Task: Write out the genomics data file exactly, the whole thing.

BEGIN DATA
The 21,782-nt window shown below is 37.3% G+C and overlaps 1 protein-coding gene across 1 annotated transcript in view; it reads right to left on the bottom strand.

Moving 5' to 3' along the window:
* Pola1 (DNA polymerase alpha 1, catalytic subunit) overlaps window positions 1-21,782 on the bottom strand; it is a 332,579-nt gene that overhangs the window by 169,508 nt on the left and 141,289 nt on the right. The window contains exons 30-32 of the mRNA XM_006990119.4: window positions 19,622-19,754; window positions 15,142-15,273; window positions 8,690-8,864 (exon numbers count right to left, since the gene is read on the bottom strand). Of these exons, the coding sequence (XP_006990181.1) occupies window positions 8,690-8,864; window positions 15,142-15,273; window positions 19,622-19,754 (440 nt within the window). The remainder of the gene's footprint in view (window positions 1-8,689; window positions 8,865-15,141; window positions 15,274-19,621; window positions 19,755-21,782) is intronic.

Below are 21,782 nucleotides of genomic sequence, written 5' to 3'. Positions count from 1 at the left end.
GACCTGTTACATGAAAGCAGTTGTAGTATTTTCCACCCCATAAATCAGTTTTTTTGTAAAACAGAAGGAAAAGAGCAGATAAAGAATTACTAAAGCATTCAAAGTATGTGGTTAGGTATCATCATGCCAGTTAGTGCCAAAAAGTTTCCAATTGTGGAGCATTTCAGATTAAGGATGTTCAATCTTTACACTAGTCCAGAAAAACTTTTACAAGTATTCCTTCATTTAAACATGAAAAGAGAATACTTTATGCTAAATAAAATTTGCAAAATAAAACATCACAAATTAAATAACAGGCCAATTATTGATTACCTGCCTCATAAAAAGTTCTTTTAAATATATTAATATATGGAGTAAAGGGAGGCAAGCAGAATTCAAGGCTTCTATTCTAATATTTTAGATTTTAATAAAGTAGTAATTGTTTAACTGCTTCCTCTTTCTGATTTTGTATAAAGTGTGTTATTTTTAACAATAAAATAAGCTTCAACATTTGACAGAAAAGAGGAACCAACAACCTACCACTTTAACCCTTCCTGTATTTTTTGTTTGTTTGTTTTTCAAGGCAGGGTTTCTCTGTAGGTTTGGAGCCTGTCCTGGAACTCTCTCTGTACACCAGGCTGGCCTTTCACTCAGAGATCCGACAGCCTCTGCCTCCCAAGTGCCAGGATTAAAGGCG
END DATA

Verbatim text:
The 21,782-nt window shown below is 37.3% G+C and overlaps 1 protein-coding gene across 1 annotated transcript in view; it reads right to left on the bottom strand.

Moving 5' to 3' along the window:
* Pola1 (DNA polymerase alpha 1, catalytic subunit) overlaps window positions 1-21,782 on the bottom strand; it is a 332,579-nt gene that overhangs the window by 169,508 nt on the left and 141,289 nt on the right. The window contains exons 30-32 of the mRNA XM_006990119.4: window positions 19,622-19,754; window positions 15,142-15,273; window positions 8,690-8,864 (exon numbers count right to left, since the gene is read on the bottom strand). Of these exons, the coding sequence (XP_006990181.1) occupies window positions 8,690-8,864; window positions 15,142-15,273; window positions 19,622-19,754 (440 nt within the window). The remainder of the gene's footprint in view (window positions 1-8,689; window positions 8,865-15,141; window positions 15,274-19,621; window positions 19,755-21,782) is intronic.

Below are 21,782 nucleotides of genomic sequence, written 5' to 3'. Positions count from 1 at the left end.
GACCTGTTACATGAAAGCAGTTGTAGTATTTTCCACCCCATAAATCAGTTTTTTTGTAAAACAGAAGGAAAAGAGCAGATAAAGAATTACTAAAGCATTCAAAGTATGTGGTTAGGTATCATCATGCCAGTTAGTGCCAAAAAGTTTCCAATTGTGGAGCATTTCAGATTAAGGATGTTCAATCTTTACACTAGTCCAGAAAAACTTTTACAAGTATTCCTTCATTTAAACATGAAAAGAGAATACTTTATGCTAAATAAAATTTGCAAAATAAAACATCACAAATTAAATAACAGGCCAATTATTGATTACCTGCCTCATAAAAAGTTCTTTTAAATATATTAATATATGGAGTAAAGGGAGGCAAGCAGAATTCAAGGCTTCTATTCTAATATTTTAGATTTTAATAAAGTAGTAATTGTTTAACTGCTTCCTCTTTCTGATTTTGTATAAAGTGTGTTATTTTTAACAATAAAATAAGCTTCAACATTTGACAGAAAAGAGGAACCAACAACCTACCACTTTAACCCTTCCTGTATTTTTTGTTTGTTTGTTTTTCAAGGCAGGGTTTCTCTGTAGGTTTGGAGCCTGTCCTGGAACTCTCTCTGTACACCAGGCTGGCCTTTCACTCAGAGATCCGACAGCCTCTGCCTCCCAAGTGCCAGGATTAAAGGCG